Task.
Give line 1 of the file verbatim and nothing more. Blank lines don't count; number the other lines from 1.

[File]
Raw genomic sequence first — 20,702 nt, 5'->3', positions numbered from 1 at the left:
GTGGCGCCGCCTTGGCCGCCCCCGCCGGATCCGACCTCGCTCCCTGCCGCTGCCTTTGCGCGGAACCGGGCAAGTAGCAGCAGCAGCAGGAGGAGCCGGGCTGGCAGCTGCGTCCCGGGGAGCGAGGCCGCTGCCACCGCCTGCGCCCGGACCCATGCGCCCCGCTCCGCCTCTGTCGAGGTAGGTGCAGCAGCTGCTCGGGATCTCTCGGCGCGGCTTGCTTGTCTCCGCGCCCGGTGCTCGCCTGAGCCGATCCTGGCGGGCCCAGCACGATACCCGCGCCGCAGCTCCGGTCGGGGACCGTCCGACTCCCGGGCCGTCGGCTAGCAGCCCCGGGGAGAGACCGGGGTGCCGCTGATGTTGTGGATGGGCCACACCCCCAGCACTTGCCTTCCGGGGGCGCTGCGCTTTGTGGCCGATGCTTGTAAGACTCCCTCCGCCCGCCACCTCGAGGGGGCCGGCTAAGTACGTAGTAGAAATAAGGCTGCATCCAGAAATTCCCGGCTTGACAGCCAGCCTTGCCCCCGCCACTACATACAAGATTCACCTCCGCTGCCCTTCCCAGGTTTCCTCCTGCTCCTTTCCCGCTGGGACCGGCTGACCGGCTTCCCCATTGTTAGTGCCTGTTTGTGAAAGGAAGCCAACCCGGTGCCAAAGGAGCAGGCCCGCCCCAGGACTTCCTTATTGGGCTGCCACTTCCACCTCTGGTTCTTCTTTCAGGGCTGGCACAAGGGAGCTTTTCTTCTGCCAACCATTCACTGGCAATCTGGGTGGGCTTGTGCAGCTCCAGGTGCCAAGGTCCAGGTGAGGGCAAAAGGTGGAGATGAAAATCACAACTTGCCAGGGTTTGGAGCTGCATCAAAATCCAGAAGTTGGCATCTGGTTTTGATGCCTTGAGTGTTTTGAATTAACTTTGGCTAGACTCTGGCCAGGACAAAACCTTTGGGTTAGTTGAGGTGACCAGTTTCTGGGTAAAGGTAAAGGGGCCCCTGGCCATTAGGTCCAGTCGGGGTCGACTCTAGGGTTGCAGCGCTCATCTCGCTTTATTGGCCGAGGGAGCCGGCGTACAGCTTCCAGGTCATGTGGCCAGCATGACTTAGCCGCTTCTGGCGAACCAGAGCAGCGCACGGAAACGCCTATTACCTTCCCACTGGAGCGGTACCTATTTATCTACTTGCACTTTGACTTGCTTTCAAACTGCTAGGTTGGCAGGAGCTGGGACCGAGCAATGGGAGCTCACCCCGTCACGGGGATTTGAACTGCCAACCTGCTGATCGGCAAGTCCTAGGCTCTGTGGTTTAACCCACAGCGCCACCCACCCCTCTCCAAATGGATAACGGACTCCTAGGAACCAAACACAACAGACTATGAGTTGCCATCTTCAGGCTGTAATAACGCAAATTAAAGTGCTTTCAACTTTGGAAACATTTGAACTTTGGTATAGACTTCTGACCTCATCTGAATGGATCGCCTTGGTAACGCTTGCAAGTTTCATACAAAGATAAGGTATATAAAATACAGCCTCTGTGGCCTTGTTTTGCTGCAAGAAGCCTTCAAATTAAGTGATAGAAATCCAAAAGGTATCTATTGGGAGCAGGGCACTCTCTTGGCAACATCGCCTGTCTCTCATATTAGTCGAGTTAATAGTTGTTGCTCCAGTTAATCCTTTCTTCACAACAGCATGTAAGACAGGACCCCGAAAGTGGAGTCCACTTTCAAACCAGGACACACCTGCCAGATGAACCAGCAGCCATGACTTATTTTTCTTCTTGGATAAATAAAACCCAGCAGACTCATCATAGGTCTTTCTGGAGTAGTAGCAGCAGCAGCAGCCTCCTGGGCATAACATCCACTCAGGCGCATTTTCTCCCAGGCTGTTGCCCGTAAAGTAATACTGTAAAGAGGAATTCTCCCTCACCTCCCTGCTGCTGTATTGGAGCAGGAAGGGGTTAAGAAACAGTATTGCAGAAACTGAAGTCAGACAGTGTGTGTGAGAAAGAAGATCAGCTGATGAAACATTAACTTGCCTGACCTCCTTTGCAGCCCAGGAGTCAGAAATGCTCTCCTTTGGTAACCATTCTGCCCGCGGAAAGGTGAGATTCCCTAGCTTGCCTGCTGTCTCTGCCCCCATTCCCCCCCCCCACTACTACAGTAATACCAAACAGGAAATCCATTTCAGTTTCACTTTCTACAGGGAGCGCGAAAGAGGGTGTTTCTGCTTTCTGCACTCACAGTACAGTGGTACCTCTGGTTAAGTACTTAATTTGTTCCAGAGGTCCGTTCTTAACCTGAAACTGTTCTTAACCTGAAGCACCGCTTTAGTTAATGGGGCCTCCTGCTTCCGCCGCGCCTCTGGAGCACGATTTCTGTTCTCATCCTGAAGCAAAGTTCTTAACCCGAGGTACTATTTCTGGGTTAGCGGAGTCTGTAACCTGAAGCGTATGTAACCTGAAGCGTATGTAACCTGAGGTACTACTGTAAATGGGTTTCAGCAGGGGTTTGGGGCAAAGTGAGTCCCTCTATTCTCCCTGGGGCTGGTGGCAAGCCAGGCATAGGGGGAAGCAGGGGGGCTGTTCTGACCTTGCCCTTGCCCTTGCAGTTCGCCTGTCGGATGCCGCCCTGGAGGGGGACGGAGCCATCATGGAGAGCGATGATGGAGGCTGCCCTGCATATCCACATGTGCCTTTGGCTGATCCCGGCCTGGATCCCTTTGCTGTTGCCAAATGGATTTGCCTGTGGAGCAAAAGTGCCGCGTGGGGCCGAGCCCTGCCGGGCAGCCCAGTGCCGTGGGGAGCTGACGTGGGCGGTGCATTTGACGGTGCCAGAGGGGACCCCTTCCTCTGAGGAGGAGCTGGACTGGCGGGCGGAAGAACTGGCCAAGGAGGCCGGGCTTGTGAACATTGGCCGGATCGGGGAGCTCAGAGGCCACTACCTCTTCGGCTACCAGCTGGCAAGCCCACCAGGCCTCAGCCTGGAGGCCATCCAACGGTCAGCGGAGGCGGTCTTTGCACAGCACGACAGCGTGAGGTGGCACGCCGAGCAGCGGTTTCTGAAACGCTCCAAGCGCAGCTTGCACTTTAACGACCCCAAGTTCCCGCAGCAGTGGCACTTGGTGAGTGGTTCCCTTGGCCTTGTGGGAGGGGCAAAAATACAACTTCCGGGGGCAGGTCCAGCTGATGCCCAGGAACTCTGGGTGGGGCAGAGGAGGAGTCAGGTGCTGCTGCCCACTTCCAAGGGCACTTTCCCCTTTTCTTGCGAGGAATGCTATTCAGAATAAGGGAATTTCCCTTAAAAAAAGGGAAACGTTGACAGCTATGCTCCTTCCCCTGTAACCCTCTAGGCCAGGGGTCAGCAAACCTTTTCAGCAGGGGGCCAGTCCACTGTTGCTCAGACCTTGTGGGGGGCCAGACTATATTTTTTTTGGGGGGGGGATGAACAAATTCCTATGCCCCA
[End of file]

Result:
Raw genomic sequence first — 20,702 nt, 5'->3', positions numbered from 1 at the left: